Because not everyone is in a position to up-sticks and open their own business or re-train, the responsibility for rethinking work lies with companies themselves. To employers – might it be better if we let work be work? If employees were free to leave as soon as they’d finished their tasks for the day? (Professor John Ashton, among others, has argued that a 4 day week is the best solution to the problems of both overwork and underwork, both causes of stress.) If you weren’t implicitly obliged to be contactable outside of office hours? If you could do your tasks and leave without having to make your entire identity about work? And then when you went home – at 3pm say – you could get on with your reading or surfing or tapestry or painting or whatever other small silly thing it is that sets you on fire.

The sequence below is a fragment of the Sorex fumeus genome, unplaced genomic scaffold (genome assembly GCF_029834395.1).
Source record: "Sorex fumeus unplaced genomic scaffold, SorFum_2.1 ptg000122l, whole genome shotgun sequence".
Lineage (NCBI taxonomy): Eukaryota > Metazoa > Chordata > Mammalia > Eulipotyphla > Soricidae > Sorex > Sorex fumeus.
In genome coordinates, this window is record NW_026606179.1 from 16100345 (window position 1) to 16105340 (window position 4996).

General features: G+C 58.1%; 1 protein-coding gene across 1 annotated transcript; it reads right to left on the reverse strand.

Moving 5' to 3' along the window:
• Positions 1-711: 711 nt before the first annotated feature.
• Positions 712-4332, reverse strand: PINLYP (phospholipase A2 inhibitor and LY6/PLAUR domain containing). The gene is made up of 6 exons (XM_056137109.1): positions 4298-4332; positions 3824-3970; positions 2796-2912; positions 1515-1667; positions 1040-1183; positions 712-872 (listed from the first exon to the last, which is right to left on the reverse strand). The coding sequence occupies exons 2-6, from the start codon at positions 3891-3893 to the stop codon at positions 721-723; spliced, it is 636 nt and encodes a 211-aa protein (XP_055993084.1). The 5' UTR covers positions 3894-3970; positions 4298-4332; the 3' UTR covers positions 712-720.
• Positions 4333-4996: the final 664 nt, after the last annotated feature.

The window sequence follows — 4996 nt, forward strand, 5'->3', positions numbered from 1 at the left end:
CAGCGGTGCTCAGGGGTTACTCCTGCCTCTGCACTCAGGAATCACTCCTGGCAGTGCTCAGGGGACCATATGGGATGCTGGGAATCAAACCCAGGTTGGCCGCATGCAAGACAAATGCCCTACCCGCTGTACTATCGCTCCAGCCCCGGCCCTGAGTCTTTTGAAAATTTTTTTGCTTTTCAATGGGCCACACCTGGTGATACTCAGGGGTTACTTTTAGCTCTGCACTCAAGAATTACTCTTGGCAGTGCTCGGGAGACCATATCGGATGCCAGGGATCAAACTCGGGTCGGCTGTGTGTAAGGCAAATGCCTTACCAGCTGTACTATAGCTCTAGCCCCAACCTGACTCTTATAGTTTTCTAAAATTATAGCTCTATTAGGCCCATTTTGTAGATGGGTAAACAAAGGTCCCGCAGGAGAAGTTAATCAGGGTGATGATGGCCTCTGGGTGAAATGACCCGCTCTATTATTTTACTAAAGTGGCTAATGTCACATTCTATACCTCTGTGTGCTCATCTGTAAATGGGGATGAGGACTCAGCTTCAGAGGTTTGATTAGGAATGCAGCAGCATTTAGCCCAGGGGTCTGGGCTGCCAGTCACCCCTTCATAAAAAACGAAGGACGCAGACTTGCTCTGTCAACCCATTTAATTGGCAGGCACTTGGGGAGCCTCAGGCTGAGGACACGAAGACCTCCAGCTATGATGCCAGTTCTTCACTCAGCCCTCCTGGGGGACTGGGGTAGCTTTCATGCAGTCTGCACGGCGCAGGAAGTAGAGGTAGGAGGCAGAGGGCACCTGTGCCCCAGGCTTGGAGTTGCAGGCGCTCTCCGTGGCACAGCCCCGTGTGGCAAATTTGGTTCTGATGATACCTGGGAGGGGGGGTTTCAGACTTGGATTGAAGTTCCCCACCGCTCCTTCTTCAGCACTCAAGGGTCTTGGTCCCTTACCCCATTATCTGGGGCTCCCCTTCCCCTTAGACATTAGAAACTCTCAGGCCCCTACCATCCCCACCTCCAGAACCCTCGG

I don’t know if any of these suggestions are tenable. But what I do know is this: working in the bakery, I was exhausted and poorly paid. But I was, in a modest but important way, my own master, and the day this way of life becomes unfeasible is one to dread. As I wiped the sweat from my brow, taking a minute to watch the daylight slowly dying outside the window before removing the last batch of hot, spongy cakes from the oven, I’d feel like the queen of the world.
*Obviously, I am never going to run a successful juice business.